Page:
Wednesday, July 22, 2009

The Gateway

The streets of Bombay were warm. The breeze was hot and salty, and it ruffled the fabric of his shirt in a way that felt like the world was softly breathing on him. He could see the silhouettes of various naval ships floating in the bay with their guns pointed to the sky. Two Destroyers and an Aircraft Carrier faithfully defending the port with their gaunt presence alone. He could see the sun buried in the permanent haze that lay atop Bombay’s sky, slowly sinking. The palm trees overhead reminded him that he was far from home; a feeling he’d feared for months while traveling through India. But now, in his last day or so, began to appreciate.

The thought of leaving this strange place weighed heavy on his mind, as he knew that in three days time he’d return to America and everything he left behind in search of something else. It was as if these last days were the celebration of the end of a bloodline; a tragic passing of a person he’d come to know, empathize with, and criticize for it’s cowardness- and the cold and uncertain birth of a new person, returning home with new perspectives, plans, and concerns.

His life as he knew it would turn from the wondrous, curious, romantic, and fantastical to a life of competitive struggle in every capacity of his needs and wants. He’d leave behind the unknown and all the possibilities of reinvention (which he had come to a shaky truce with) and return to a place where everyone he knew had expectations and preconceptions of his former self.

In the shadow of his inevitable restoration to American life, he decided to surrender his thoughts of what was to come: to the sights, smells, and tastes he’d only be able to enjoy for just a few days more.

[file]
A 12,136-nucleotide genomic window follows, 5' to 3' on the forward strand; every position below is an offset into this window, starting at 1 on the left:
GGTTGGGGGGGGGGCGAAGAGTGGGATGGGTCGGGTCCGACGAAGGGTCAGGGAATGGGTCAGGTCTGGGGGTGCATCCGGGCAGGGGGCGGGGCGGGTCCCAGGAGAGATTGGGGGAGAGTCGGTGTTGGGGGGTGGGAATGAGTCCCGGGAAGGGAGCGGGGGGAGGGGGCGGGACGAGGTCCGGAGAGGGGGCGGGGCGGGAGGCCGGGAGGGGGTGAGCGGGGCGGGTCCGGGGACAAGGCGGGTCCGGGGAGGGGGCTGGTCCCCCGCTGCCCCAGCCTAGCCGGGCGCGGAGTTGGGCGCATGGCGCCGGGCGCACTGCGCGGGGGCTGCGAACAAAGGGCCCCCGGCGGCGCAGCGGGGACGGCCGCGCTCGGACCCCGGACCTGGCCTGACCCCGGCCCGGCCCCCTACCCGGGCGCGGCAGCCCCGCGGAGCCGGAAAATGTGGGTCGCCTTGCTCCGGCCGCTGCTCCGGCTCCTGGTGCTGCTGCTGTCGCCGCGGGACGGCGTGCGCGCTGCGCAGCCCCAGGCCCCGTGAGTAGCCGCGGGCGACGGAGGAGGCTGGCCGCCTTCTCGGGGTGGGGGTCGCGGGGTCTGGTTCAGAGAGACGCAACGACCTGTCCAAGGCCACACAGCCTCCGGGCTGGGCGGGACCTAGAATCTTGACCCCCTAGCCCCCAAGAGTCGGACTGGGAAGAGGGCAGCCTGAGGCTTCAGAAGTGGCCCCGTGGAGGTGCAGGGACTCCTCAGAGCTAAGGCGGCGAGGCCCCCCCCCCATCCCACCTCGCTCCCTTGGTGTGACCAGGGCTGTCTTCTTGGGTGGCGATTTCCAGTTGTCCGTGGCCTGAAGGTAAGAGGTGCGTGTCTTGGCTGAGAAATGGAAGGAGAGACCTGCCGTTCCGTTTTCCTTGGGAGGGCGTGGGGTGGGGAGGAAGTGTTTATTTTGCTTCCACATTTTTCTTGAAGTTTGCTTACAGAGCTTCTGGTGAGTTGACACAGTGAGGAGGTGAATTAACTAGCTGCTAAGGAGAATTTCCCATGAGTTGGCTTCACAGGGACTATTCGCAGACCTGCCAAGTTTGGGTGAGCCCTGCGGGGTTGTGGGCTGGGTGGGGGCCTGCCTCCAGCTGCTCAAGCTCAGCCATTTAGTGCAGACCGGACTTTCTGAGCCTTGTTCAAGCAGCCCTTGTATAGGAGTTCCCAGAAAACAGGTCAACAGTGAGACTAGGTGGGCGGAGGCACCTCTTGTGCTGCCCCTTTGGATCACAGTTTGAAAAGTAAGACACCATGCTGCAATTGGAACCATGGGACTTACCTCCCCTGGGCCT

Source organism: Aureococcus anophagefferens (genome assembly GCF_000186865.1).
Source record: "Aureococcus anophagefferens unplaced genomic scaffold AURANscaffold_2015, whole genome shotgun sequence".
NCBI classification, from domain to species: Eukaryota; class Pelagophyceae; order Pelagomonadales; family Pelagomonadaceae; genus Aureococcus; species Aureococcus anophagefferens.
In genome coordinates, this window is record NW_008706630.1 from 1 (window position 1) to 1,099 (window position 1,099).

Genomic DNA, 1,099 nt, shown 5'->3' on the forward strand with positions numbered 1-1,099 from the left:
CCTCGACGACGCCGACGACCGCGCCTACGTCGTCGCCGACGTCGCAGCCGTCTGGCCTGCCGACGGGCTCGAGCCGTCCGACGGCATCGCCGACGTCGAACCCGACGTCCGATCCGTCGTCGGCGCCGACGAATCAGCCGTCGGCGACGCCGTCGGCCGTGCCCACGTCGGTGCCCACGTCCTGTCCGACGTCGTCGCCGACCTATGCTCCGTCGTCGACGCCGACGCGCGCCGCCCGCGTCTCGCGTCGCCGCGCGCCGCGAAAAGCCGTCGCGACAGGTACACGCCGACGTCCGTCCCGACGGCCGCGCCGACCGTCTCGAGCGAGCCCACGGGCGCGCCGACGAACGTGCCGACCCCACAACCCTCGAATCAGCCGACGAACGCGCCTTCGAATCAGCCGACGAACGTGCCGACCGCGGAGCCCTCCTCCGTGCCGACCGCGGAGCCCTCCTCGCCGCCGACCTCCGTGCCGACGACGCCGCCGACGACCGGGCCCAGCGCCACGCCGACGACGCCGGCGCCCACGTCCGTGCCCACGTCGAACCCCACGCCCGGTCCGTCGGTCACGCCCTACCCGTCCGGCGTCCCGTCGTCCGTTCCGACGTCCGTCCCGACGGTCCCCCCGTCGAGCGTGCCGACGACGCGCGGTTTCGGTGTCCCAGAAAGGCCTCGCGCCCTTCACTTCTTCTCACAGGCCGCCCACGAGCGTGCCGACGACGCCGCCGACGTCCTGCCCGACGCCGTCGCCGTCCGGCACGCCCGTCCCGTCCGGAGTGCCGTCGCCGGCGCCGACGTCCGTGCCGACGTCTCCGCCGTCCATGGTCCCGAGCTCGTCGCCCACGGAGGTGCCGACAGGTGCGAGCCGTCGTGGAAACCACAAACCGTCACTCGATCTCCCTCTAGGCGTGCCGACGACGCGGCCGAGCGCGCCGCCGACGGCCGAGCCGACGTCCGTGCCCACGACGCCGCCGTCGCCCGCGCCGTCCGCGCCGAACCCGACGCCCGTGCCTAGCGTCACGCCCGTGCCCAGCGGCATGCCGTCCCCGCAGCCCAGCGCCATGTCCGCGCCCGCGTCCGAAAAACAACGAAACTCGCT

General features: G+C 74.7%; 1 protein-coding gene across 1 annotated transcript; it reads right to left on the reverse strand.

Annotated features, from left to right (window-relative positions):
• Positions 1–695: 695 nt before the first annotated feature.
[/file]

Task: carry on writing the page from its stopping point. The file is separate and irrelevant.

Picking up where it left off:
He watched the sun dip into the Indian Ocean’s horizon one last time. He listened to the motors and voices on the street and the prayers sung from the minarets at sundown. He watched the street dogs do their thing. He watched the mustached taxi drivers chatting away as they leaned over the green roofs of their yellow cars- sharing cigarettes and stories in their foreign version of English. He imagined they were gossiping like construction workers do on lunch break in American cities. He imagined that they all lived in the comfort of a faith so deep that it offset their material shortcomings; a faith that Americans would simply never understand or appreciate; not just because of our lack of it in general but that it required a community’s devotion to actualize as an individual.

That night he dreamt of falling in love with the most beautiful woman in the world- strolling through the markets of Bombay; he imagined himself letting go of all the anxiety that comes with the plastic pressures to accumulate wealth and gain acceptance into a consumer culture; he imagined a type of freedom that was surprisingly easy to picture but hard to describe and even harder to practice.

In 2038 he would tell his daughter several stories of his youth over dinner at a restaurant; in particular his travels to India over dinner prior to her own adventure. He and his wife would regale their traveling stories to her. Again he could not accurately describe how it felt to leave.

Recounting incidents of friendship, hilarity, recklessness, triumphs, defeats, and the beautiful things they'd seen; they found tears in there eyes- the kind that were the result of a nostalgic longing for their own youth, the passage of time, and scary thought of their daughter Rebecca waving goodbye at the gate the next day.

After that dinner, Rebecca would tell her father over a cigarette on the street that she had not seen his face light up like it did that night since she was a little girl. He would swallow hard knowing that it had been much longer than that. But it wasn’t until the next day at the airport that it came to him: he would hug Rebecca and whisper in her ear that the freedom he left behind in Bombay nearly 30 years prior was mainly that of expectation; the freedom to decide and accept that what you have is already the world, and that although it could grow bigger or smaller, it would not mean anything, any different.

Rebecca in tears would look him in the eye, holding his hand tight, and tell him she loved him.